Show Summary Details

Page of

Printed from Grove Music Online. Grove is a registered trademark. Under the terms of the licence agreement, an individual user may print out a single article for personal use (for details see Privacy Policy).

Subscriber: null; date: 12 May 2021

Obbligato(i) (It.: ‘necessary’)locked

  • David Fuller

An adjective or noun referring to an essential instrumental part. The term is often used for a part ranking in importance just below the principal melody and not to be omitted. Obbligato is the opposite of Ad libitum when the latter qualifies the mention of a part in a title. On the title-page of Corelli's Concerti Grossi op.6, for example, the concertino parts are designated ‘obligato’ while the ripieno parts are described as ‘ad arbitrio, che si potranno radoppiare’ (as you wish, when you are able to double the parts). Used in connection with a keyboard part in the 18th century, obbligato designated a fully written-out part instead of a figured bass. Sometimes obbligato means simply independent, as in C.P.E. Bach's Orchester Sinfonien mit zwölf obligaten Stimmen (1780).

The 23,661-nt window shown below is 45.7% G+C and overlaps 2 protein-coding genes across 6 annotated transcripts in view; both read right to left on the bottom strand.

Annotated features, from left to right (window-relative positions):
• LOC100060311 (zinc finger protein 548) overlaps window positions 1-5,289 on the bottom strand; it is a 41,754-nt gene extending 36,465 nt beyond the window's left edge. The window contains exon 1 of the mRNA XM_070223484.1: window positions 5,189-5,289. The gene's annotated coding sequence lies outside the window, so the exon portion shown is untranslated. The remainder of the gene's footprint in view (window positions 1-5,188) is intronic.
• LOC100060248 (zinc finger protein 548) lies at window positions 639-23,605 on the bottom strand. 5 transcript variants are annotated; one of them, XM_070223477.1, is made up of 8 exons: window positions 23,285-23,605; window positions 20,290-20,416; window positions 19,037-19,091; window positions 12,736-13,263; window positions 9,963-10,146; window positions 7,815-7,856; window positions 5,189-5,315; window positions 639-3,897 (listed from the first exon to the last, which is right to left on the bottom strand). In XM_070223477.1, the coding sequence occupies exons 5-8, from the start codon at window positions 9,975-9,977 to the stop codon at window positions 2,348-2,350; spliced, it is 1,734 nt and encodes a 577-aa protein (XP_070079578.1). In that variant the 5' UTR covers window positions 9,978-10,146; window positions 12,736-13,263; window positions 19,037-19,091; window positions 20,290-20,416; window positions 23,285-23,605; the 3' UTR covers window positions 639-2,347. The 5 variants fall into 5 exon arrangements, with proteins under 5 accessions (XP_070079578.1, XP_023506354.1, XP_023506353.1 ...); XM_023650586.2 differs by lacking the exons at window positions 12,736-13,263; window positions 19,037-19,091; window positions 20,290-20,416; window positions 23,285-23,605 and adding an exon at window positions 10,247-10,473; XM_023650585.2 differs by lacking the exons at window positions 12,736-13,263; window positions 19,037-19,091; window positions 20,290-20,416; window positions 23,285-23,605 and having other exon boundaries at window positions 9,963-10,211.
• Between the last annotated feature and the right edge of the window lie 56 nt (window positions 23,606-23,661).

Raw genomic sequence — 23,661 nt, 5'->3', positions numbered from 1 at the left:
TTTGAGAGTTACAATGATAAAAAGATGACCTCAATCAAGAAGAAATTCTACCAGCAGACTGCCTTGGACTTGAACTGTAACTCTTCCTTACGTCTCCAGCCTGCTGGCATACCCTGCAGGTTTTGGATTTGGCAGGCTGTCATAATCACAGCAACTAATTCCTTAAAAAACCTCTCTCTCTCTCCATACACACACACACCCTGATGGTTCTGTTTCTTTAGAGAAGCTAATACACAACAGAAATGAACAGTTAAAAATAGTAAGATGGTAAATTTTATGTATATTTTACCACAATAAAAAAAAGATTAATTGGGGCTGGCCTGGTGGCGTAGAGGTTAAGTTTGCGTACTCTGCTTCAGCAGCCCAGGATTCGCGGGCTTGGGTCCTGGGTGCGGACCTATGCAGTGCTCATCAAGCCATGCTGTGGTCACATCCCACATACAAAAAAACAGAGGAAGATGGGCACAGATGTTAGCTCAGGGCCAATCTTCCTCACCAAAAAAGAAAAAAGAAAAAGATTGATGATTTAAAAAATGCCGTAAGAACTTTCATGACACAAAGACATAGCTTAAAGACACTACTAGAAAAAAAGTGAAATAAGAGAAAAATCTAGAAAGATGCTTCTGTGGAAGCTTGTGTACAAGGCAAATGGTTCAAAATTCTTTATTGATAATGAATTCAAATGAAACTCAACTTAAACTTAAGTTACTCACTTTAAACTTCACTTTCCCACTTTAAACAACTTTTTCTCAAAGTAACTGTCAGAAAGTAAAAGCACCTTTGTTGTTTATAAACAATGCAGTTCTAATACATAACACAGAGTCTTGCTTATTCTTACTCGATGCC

In music for voice with instruments, ‘obbligato’ refers to a prominent instrumental part in an aria or other number. The archetype of the obbligato part is the instrumental solo which, with a basso continuo, constitutes the accompaniment of vast numbers of late Baroque arias. The direct antecedents of the late Baroque phenomenon are to be found in the concertato style of the early 17th century. Schütz's Benedicam Dominum in omni tempore (Symphoniae sacrae, i, 1629) for soprano, tenor, bass and continuo, with obbligato ‘cornetto, o violino’ is an early example, and the trumpet arias in later 17th-century opera carry on the development. Examples in Mozart's operas include one for horn in Mitridate (1770), one with flute, oboe, violin and cello in Die Entführung (1782) and the arias with clarinet and basset-horn in La clemenza di Tito (1791). An especially ornate violin obbligato appears in the Benedictus of Beethoven's Mass in D. Such parts were often less formal in the 19th century, but prominent obbligato writing for flute in particular is not unusual in Romantic opera – for example in the cadenza of the traditional version of the Mad Scene in Lucia di Lammermoor (1835) – and the cello and english horn are often assigned an obbligato role in melancholy contexts.